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A Treasure Of The Galleon
by [?]

Her father’s house was nearly a mile from the sea, but the breath of it was always strong at the windows and doors in the early morning, and when there were heavy “southwesters” blowing in the winter, the wind brought the sharp sting of sand to her cheek, and the rain an odd taste of salt to her lips. On this particular December afternoon, however, as she stood in the doorway, it seemed to be singularly calm; the southwest trades blew but faintly, and scarcely broke the crests of the long Pacific swell that lazily rose and fell on the beach, which only a slanting copse of scrub-oak and willow hid from the cottage. Nevertheless, she knew this league-long strip of shining sand much better, it is to be feared, than the scanty flower-garden, arid and stunted by its contiguity. It had been her playground when she first came there, a motherless girl of twelve, and she had helped her father gather its scattered driftwood–as the fortunes of the Millers were not above accepting these occasional offerings of their lordly neighbor.

“I wouldn’t go far to-day, Jenny,” said her father, as the girl stepped from the threshold. “I don’t trust the weather at this season; and besides you had better be looking over your wardrobe for the Christmas Eve party at Sol. Catlin’s.”

“Why, father, you don’t intend to go to that man’s?” said the girl, looking up with a troubled face.

“Lawyer Miller,” as he was called by his few neighbors, looked slightly embarrassed. “Why not?” he asked in a faintly irritated tone.

“Why not? Why, father, you know how vulgar and conceited he is,–how everybody here truckles to him!”

“Very likely; he’s a very superior man of his kind,–a kind they understand here, too,–a great trapper, hunter, and pioneer.”

“But I don’t believe in his trapping, hunting, and pioneering,” said the girl, petulantly. “I believe it’s all as hollow and boisterous as himself. It’s no more real, or what one thinks it should be, than he is. And he dares to patronize you–you, father, an educated man and a gentleman!”

“Say rather an unsuccessful lawyer who was fool enough to believe that buying a ranch could make him a farmer,” returned her father, but half jestingly. “I only wish I was as good at my trade as he is.”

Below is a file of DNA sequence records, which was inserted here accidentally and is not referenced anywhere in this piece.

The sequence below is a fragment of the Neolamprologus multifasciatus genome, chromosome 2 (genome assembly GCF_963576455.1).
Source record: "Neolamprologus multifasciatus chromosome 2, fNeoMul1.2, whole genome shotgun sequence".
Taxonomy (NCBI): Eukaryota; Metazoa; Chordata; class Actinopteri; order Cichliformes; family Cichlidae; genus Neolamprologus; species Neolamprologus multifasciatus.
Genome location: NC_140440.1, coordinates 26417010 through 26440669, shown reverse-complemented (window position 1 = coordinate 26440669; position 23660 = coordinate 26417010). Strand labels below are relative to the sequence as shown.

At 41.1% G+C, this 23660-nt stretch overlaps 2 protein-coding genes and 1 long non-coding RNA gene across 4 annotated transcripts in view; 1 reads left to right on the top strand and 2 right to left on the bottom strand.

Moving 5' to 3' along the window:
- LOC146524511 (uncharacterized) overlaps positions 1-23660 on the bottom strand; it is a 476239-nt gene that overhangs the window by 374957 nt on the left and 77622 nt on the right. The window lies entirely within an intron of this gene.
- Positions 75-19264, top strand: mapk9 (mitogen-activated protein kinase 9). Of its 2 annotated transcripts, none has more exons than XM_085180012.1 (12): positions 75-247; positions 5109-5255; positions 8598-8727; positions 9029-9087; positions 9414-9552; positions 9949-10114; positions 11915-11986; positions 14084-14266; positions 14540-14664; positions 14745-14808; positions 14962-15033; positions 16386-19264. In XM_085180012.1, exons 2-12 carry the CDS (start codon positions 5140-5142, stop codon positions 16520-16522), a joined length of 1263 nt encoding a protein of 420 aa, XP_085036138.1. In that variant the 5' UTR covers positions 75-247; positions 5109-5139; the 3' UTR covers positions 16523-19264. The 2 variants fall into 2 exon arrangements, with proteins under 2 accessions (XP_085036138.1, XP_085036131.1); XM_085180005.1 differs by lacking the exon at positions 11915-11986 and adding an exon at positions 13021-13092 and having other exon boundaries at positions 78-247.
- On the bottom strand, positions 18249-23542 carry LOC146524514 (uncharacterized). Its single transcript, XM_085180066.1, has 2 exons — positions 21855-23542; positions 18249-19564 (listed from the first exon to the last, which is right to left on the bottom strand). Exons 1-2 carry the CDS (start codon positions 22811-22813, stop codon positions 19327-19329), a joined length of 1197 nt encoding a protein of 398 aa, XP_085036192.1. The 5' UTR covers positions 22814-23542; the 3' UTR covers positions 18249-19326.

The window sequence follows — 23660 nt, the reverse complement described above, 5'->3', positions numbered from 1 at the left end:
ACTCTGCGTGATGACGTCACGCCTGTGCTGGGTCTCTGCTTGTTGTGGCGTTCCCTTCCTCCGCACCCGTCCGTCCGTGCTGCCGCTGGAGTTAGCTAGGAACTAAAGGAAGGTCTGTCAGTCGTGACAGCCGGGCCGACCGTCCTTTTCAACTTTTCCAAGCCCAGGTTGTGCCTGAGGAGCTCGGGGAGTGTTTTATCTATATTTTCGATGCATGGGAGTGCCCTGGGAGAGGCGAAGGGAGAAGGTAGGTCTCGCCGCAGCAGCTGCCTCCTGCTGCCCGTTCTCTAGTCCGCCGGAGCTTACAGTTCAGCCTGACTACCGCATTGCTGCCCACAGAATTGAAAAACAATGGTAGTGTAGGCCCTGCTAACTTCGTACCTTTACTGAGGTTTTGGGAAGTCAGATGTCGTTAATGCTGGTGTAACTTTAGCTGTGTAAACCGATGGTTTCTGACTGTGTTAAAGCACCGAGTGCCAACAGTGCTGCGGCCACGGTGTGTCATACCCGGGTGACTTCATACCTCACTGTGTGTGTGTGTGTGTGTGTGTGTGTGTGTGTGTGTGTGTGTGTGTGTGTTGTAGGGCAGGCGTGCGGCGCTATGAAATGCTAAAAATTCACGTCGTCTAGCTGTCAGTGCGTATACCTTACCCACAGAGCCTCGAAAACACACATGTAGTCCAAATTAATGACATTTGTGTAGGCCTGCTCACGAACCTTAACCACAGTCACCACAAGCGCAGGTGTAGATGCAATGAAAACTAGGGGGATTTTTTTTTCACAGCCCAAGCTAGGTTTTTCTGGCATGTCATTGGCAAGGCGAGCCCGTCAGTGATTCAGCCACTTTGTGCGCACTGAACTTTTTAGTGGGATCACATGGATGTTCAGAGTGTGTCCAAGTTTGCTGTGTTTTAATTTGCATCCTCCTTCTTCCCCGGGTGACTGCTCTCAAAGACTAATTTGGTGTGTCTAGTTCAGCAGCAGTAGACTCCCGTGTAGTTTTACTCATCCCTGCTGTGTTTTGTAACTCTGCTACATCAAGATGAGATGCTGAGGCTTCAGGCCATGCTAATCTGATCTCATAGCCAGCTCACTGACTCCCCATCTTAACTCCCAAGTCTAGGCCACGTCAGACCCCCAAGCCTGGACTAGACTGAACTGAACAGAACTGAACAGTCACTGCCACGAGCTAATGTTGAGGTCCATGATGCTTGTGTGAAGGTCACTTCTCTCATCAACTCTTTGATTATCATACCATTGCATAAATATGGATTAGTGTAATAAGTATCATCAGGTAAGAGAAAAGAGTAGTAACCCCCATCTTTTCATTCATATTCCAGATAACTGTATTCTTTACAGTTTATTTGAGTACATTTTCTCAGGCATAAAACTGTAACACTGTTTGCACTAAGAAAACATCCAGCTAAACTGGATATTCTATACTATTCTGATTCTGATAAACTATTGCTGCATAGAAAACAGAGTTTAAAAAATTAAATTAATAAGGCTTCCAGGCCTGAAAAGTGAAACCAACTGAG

“But you never liked him,–you always used to ignore him; you’ve changed, father”–She stopped suddenly, for her recollection of her father’s quiet superiority and easy independence when he first came there was in such marked contrast to his late careless and weak concession to the rude life around them, that she felt a pang of vague degradation, which she feared her voice might betray.

“Very well! Do as you like,” he replied, with affected carelessness; “only I thought, as we cannot afford to go elsewhere this Christmas, it might be well for us to take what we could find here.”

“Take what we could find here!” It was so unlike him–he who had always been so strong in preserving their little domestic refinements in their rude surroundings, that their poverty had never seemed mean, nor their seclusion ignoble. She turned away to conceal her indignant color. She could share the household work with a squaw and Chinaman, she could fetch wood and water. Catlin had patronizingly seen her doing it, but to dance to his vulgar piping–never!

She was not long in reaching the sands that now lay before her, warm, sweet-scented from short beach grass, stretching to a dim rocky promontory, and absolutely untrod by any foot but her own. It was this virginity of seclusion that had been charming to her girlhood; fenced in between the impenetrable hedge of scrub-oaks on the one side, and the lifting green walls of breakers tipped with chevaux de frise of white foam on the other, she had known a perfect security for her sports and fancies that had captivated her town-bred instincts and native fastidiousness. A few white-winged sea-birds, as proud, reserved, and maiden-like as herself, had been her only companions. And it was now the custodian of her secret,–a secret as innocent and childlike as her previous youthful fancies,–but still a secret known only to herself.